In the flurry of activity,  I realized,   that I did not have a real grasp of how important local shops are and how important it is to support local businesses as it means you support local events that connect people together and that was to me the most obvious and special part of the day.

An old lady came in, she got a warm welcome bought one ball of yarn and she pulled out from her bag some pictures of what she had made for her relatives, she was so proud of her achievements and she loved the care and attention that Linda and her team gave her. The shop was really busy but she got the same care and attention that other customers that bought much more got.

I thought that was very special, and it embodies the spirit of Treads and of many of those small independent yarn shops. They do not only sell yarn, buttons ribbons, and accessories, they also  have a vital role in the community, they are places where people not only buy yarn but also can go for a chat, some exchange ideas, they’re an invaluable source of knitting and crochet advice and news, and are great for discussing your WIPs and next projects.

Linda’s host’s classes virtually every day of the week, where you can learn to crochet or knitting. She also has crochet and knitting clubs where people can spend a few hours, every week, knitting and crochet together.

And if you think that local shop do not offer the same bargains that the big online retailers do, you are mistaken, most shop like Threads, have custom’loyalty schemes’, they  use their discretion to reward regular customers, which means  you get discounts  on the items you actually want to buy, rather than being tempted by multi-buy offers online,  you get a warm welcome and you have a chance to feel the yarn you buy and get a true sense of the colour too which is very difficult to do online.

 

So remember your local Yarn Shop is VITAL to your community. Especially now, with independent traders closing down every day do you really want the next one to be your local Aladdin’s cave full of squidgy beautiful yarn????

I don’t think so!

I came back home with a big smile on my face, I had a wonderful day, I got some bargains too! I bought some lovely yarn to take home with me and also a present too…Linda gave me a lovely candle and I was so touched look…

 

FIG TREE… how thoughtful!

 

thank you again to Linda and all the ladies of Dunbarton to make my first YSD an AMAZING ONE!!

Nice cakes which I HAD to try IMMEDIATELY!!!  LOL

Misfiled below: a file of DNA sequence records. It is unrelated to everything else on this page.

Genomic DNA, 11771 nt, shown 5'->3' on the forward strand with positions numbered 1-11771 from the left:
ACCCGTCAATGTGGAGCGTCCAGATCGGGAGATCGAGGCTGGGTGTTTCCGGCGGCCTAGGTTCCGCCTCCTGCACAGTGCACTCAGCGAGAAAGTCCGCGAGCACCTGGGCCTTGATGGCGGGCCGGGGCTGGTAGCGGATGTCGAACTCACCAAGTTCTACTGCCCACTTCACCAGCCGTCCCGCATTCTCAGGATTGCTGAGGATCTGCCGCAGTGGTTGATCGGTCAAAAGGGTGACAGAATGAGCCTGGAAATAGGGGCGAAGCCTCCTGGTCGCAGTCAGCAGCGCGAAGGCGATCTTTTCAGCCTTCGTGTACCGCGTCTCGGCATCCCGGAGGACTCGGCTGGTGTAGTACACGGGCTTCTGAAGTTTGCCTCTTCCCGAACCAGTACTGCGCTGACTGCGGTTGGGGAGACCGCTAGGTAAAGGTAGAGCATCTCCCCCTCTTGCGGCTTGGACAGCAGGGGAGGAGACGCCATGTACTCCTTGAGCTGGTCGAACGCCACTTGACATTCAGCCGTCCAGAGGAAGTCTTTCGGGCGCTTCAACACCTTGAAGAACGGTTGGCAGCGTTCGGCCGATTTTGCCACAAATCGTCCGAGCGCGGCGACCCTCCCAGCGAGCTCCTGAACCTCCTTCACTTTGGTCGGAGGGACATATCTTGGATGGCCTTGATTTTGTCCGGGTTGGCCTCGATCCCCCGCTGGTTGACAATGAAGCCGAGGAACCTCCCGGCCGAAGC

love,

Lucia xx

May’s Blanket: an old pair of jeans and a journey.

If you have been following my blog, you are by now aware that what I am aiming to do with this crochet journey is to experiment how you can use crochet as a medium to weave a story into the fabric of a blanket.

Furthermore, I would like to encourage all of you out there to do the same and to create your little piece of history.

Today I want  to introduce something else that it is very important to me:

“Nothing lasts, nothing is finished, and nothing is perfect”.

It is a Buddhist concept called wabi-sabi  “the wisdom and beauty of imperfection.” it can be applied to virtually anything but in this case it  is about  taking the time to create something really unique  as a beautiful way of connecting with a garment or textile, and making a feature of an old scrap of fabric, recycling  old yarn or mixing oddballs,  given as a present, out of a sale basket or an impulse buy..( we all have been there…) , old yarn from the bottom of your stash.

With the assumption  that beauty is in an object’s impermanence and imperfection that means that  mistakes, maybe some wonky stitching or different textures can be embraced, and you do not need to be a confident crocheter you just need to be able to hold a hook and have some yarn, so this is also a perfect project for a beginner.

What has inspired me are traditional Japanese boro cloths.

 

They have a beauty like no other. Each cloth tells a unique story of its journey through life with patches carefully sewed on and reinforced with stitching, often over generations of a single family.

Although beautiful, boro cloths came about through pure necessity. During the 18th and 19th centuries cotton,in Japan, was a luxury afforded only to the nobility. The lower classes had homespun fibers, like hemp, which were more difficult to make into a fabric and didn’t last as well. By patching and stitching, the fabric could be strengthened and its life could be extended. During the Edo era, there were also laws that restricted lower classes from wearing bright colors which is why the cloths are indigo blue and brown.

 

During these times pieces of cloth were re-purposed in various forms. Often starting off as a kimono then becoming everyday clothing, a piece of sleepwear, a futon cover, a bag then finally a dusting cloth. Every scrap was used until it wore out.

Boro textiles are now highly sought after collectibles. I am not so sure about the ethical side of that and the fact that now they  fetch thousands of pounds and adorn the lounges of affluent people, to me it defies the purpose in the first place, but I am grateful for the opportunity to see them in exhibitions n museums as a tangible piece of history and a lesson too.

 

Boro celebrate the beauty of something frayed, decaying or repaired and also conveys a deep sense of regret concerning waste, as Earth’s resources are limited and it is important to search for new and creative ways to recycle and reuse.

So back to the blanket…

What am I going to do? I have no plan really. I  have been collecting bits and pieces: some Japanese bowls I use every day, I love the colors and patterns, some yarn I have been given to try at the last Blogstar’s meeting and  some crochet samples I made.